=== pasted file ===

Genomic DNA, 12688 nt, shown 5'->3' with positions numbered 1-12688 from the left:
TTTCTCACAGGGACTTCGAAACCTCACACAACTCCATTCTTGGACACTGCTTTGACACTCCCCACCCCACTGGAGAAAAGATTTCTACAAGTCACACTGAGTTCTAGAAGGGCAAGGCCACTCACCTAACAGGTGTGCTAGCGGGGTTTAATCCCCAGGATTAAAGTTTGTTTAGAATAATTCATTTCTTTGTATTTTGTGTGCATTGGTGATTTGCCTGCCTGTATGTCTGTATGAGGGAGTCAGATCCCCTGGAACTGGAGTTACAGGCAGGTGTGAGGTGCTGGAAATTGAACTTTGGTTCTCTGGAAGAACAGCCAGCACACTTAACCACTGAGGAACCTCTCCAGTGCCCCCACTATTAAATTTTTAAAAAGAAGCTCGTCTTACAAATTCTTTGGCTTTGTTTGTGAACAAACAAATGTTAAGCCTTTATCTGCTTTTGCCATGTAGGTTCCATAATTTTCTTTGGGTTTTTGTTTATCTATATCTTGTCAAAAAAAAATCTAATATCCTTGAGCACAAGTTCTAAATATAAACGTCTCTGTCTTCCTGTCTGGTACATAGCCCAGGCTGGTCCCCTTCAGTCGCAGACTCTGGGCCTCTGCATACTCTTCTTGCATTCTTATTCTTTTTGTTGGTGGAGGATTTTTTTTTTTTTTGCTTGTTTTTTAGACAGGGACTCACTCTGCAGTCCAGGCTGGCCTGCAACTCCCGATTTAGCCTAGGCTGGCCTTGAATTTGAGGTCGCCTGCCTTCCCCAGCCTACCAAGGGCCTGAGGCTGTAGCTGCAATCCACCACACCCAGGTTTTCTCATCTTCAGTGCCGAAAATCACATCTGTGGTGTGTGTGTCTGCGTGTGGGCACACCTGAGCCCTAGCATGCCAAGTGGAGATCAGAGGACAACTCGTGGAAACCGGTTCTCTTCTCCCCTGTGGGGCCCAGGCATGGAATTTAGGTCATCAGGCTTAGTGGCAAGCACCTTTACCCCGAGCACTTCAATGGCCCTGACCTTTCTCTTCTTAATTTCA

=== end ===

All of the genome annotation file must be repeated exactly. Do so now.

Genomic DNA, 12688 nt, shown 5'->3' with positions numbered 1-12688 from the left:
TTTCTCACAGGGACTTCGAAACCTCACACAACTCCATTCTTGGACACTGCTTTGACACTCCCCACCCCACTGGAGAAAAGATTTCTACAAGTCACACTGAGTTCTAGAAGGGCAAGGCCACTCACCTAACAGGTGTGCTAGCGGGGTTTAATCCCCAGGATTAAAGTTTGTTTAGAATAATTCATTTCTTTGTATTTTGTGTGCATTGGTGATTTGCCTGCCTGTATGTCTGTATGAGGGAGTCAGATCCCCTGGAACTGGAGTTACAGGCAGGTGTGAGGTGCTGGAAATTGAACTTTGGTTCTCTGGAAGAACAGCCAGCACACTTAACCACTGAGGAACCTCTCCAGTGCCCCCACTATTAAATTTTTAAAAAGAAGCTCGTCTTACAAATTCTTTGGCTTTGTTTGTGAACAAACAAATGTTAAGCCTTTATCTGCTTTTGCCATGTAGGTTCCATAATTTTCTTTGGGTTTTTGTTTATCTATATCTTGTCAAAAAAAAATCTAATATCCTTGAGCACAAGTTCTAAATATAAACGTCTCTGTCTTCCTGTCTGGTACATAGCCCAGGCTGGTCCCCTTCAGTCGCAGACTCTGGGCCTCTGCATACTCTTCTTGCATTCTTATTCTTTTTGTTGGTGGAGGATTTTTTTTTTTTTTGCTTGTTTTTTAGACAGGGACTCACTCTGCAGTCCAGGCTGGCCTGCAACTCCCGATTTAGCCTAGGCTGGCCTTGAATTTGAGGTCGCCTGCCTTCCCCAGCCTACCAAGGGCCTGAGGCTGTAGCTGCAATCCACCACACCCAGGTTTTCTCATCTTCAGTGCCGAAAATCACATCTGTGGTGTGTGTGTCTGCGTGTGGGCACACCTGAGCCCTAGCATGCCAAGTGGAGATCAGAGGACAACTCGTGGAAACCGGTTCTCTTCTCCCCTGTGGGGCCCAGGCATGGAATTTAGGTCATCAGGCTTAGTGGCAAGCACCTTTACCCCGAGCACTTCAATGGCCCTGACCTTTCTCTTCTTAATTTCA